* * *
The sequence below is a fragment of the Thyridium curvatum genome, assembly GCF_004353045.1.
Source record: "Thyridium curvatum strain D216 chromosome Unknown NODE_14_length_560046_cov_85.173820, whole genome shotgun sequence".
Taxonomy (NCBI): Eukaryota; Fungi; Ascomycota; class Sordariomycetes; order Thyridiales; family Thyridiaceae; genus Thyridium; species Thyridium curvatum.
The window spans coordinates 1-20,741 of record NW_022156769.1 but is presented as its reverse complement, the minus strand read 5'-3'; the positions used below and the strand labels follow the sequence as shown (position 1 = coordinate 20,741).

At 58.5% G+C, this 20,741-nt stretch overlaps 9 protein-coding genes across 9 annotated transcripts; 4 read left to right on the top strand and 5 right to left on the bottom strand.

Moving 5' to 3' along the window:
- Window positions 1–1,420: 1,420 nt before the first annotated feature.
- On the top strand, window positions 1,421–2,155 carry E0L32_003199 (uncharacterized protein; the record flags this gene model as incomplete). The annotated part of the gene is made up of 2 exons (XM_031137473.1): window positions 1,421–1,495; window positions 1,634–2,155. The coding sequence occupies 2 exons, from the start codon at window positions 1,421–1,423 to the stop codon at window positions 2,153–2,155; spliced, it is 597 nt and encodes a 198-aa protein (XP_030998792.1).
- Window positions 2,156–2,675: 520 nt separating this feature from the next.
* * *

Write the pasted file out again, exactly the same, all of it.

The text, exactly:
The sequence below is a fragment of the Thyridium curvatum genome, assembly GCF_004353045.1.
Source record: "Thyridium curvatum strain D216 chromosome Unknown NODE_14_length_560046_cov_85.173820, whole genome shotgun sequence".
Taxonomy (NCBI): Eukaryota; Fungi; Ascomycota; class Sordariomycetes; order Thyridiales; family Thyridiaceae; genus Thyridium; species Thyridium curvatum.
The window spans coordinates 1-20,741 of record NW_022156769.1 but is presented as its reverse complement, the minus strand read 5'-3'; the positions used below and the strand labels follow the sequence as shown (position 1 = coordinate 20,741).

At 58.5% G+C, this 20,741-nt stretch overlaps 9 protein-coding genes across 9 annotated transcripts; 4 read left to right on the top strand and 5 right to left on the bottom strand.

Moving 5' to 3' along the window:
- Window positions 1–1,420: 1,420 nt before the first annotated feature.
- On the top strand, window positions 1,421–2,155 carry E0L32_003199 (uncharacterized protein; the record flags this gene model as incomplete). The annotated part of the gene is made up of 2 exons (XM_031137473.1): window positions 1,421–1,495; window positions 1,634–2,155. The coding sequence occupies 2 exons, from the start codon at window positions 1,421–1,423 to the stop codon at window positions 2,153–2,155; spliced, it is 597 nt and encodes a 198-aa protein (XP_030998792.1).
- Window positions 2,156–2,675: 520 nt separating this feature from the next.